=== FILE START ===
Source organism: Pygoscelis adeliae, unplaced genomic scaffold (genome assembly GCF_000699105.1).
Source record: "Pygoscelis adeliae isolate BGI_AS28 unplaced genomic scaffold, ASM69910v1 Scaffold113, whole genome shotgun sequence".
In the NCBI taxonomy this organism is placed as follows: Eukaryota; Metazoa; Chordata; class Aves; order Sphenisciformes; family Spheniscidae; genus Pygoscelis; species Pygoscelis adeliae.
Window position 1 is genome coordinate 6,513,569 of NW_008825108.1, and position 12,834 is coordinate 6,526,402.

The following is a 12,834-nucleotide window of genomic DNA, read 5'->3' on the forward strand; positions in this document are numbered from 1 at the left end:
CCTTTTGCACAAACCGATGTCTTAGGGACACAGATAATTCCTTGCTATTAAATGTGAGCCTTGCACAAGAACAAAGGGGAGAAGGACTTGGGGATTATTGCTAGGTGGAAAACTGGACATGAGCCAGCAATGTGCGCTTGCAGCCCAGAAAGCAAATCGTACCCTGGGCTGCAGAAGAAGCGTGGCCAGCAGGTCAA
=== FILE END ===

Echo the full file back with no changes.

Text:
Source organism: Pygoscelis adeliae, unplaced genomic scaffold (genome assembly GCF_000699105.1).
Source record: "Pygoscelis adeliae isolate BGI_AS28 unplaced genomic scaffold, ASM69910v1 Scaffold113, whole genome shotgun sequence".
In the NCBI taxonomy this organism is placed as follows: Eukaryota; Metazoa; Chordata; class Aves; order Sphenisciformes; family Spheniscidae; genus Pygoscelis; species Pygoscelis adeliae.
Window position 1 is genome coordinate 6,513,569 of NW_008825108.1, and position 12,834 is coordinate 6,526,402.

The following is a 12,834-nucleotide window of genomic DNA, read 5'->3' on the forward strand; positions in this document are numbered from 1 at the left end:
CCTTTTGCACAAACCGATGTCTTAGGGACACAGATAATTCCTTGCTATTAAATGTGAGCCTTGCACAAGAACAAAGGGGAGAAGGACTTGGGGATTATTGCTAGGTGGAAAACTGGACATGAGCCAGCAATGTGCGCTTGCAGCCCAGAAAGCAAATCGTACCCTGGGCTGCAGAAGAAGCGTGGCCAGCAGGTCAA